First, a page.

This course aims to introduce two periods of English poetry marked by dramatic transformations in poetic theory and practice--the Romantic (roughly 1790-1830) and the Modernist (roughly 1900-1940). In the first half of the semester, we will read major Romantic poets--William Blake, William Wordsworth, Samuel Taylor Coleridge, John Keats--as well as poets who have only recently begun to enter the "canon"--Mary Robinson, Anna Laetitia Barbauld, and Charlotte Smith. In the second half, we will read, among others, Thomas Hardy, W.B. Yeats, Edith Sitwell, and T.S. Eliot, and will sample the work of American expatriates--Ezra Pound, H.D., and Gertrude Stein. We will explore the cultural contexts that, in both periods, generated calls for envisioning anew our relationship to the word and the world. Frequent, short analytical papers will encourage careful readings of individual poems, as well as provide fuel for class discussion. A midterm and a longer paper will likely be required.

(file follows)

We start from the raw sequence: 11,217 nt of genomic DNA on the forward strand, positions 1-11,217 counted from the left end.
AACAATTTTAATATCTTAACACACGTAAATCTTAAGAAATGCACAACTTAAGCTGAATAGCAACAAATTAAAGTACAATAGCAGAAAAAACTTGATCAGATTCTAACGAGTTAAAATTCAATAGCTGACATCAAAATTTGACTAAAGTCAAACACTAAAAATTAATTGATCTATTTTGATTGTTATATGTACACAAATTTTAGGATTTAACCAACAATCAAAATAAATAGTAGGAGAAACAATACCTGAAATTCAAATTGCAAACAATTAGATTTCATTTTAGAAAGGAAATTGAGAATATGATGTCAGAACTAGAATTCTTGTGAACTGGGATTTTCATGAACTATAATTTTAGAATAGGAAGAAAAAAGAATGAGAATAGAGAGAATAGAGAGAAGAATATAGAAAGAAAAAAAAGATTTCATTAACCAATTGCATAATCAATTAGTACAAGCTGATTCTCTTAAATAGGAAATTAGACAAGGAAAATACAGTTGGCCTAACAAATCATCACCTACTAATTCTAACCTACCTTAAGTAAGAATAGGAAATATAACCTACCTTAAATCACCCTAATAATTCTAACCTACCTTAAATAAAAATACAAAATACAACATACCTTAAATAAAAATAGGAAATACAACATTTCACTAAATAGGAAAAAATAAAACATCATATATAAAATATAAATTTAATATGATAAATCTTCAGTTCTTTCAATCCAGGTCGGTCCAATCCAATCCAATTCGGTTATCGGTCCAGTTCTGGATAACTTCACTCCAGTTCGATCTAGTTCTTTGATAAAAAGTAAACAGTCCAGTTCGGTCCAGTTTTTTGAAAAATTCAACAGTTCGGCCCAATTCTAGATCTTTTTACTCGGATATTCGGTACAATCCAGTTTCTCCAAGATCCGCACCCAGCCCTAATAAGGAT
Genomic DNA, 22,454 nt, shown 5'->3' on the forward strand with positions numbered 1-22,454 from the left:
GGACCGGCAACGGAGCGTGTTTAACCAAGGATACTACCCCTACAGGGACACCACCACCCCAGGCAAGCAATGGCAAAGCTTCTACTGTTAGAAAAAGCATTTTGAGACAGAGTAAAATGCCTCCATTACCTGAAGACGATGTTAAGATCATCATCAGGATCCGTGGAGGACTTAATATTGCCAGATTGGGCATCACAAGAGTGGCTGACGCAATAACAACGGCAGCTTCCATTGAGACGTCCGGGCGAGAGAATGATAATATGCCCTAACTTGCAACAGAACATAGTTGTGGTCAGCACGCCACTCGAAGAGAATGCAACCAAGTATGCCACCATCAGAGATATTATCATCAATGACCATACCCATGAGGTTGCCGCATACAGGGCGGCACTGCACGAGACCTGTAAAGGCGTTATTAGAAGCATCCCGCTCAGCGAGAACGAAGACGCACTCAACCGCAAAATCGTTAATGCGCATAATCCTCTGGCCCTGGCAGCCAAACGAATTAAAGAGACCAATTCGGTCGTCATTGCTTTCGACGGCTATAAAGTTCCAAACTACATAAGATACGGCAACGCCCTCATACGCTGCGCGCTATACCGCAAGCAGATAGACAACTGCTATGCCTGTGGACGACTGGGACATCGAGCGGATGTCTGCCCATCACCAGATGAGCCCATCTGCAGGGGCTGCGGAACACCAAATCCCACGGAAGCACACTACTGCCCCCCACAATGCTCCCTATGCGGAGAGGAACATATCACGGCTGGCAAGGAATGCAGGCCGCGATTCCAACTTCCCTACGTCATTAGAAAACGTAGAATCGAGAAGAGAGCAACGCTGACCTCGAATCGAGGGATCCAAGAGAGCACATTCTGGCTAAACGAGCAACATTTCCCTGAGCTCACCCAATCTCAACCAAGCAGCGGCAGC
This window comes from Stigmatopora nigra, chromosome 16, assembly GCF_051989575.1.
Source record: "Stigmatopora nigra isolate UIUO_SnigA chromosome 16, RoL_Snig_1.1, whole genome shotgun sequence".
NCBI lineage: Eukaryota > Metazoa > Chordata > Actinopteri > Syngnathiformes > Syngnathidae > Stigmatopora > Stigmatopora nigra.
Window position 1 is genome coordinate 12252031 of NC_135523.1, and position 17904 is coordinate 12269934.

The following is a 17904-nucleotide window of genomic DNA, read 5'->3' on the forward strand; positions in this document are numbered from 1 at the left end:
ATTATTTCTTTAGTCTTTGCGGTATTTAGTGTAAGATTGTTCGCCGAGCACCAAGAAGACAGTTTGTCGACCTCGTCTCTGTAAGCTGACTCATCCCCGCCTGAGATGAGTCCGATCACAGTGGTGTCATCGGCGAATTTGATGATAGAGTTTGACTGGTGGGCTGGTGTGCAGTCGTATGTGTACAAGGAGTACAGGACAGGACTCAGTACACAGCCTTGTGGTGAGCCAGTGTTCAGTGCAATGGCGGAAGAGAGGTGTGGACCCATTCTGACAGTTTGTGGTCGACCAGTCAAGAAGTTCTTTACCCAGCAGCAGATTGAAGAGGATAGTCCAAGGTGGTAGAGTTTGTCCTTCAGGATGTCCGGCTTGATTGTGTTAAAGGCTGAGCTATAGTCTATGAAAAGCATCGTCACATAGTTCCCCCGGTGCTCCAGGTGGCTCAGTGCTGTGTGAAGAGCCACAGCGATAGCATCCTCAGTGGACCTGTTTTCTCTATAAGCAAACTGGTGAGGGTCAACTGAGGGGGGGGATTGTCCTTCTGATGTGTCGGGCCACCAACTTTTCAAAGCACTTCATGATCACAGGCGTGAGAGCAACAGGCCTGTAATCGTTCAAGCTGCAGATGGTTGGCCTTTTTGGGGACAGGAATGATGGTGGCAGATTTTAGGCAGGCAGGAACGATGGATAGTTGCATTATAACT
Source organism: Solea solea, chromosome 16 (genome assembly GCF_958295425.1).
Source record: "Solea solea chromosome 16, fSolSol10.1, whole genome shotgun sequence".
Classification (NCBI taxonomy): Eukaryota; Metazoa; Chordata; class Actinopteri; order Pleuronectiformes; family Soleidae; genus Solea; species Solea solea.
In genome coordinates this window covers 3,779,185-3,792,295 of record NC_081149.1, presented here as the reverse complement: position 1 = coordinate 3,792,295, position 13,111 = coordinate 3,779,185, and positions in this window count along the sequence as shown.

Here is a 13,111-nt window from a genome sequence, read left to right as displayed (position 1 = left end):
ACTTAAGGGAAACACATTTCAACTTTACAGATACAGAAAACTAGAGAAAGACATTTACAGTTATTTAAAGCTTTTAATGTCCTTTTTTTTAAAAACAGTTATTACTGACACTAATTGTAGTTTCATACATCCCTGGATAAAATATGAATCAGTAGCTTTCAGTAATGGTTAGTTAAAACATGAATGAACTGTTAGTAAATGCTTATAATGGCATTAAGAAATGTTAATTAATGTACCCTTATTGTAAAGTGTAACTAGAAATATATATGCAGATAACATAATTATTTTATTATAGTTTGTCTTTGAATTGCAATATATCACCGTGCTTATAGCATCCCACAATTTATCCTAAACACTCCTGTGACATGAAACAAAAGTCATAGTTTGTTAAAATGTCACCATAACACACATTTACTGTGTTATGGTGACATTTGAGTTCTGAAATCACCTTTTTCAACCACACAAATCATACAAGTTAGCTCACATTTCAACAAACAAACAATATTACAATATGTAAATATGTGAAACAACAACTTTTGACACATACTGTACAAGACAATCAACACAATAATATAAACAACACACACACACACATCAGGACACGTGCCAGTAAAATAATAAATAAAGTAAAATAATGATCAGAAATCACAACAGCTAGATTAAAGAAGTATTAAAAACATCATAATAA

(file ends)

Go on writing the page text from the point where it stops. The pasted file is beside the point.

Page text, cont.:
Note: Majors seeking to fulfill the usual English 202 requirement in alternate way may to so with *two* courses dealing with British poetry of the three periods covered by 202: 18th-century or "Augustan" poetry; Romantic and/or early 19th-century poetry; Victorian poetry and/or early-modern British poetry. This substitution must be approved by your English faculty advisor and/or the Undergraduate Chair. English 202 is generally not to be counted within the concentration; exceptions can be--and are often--granted by request.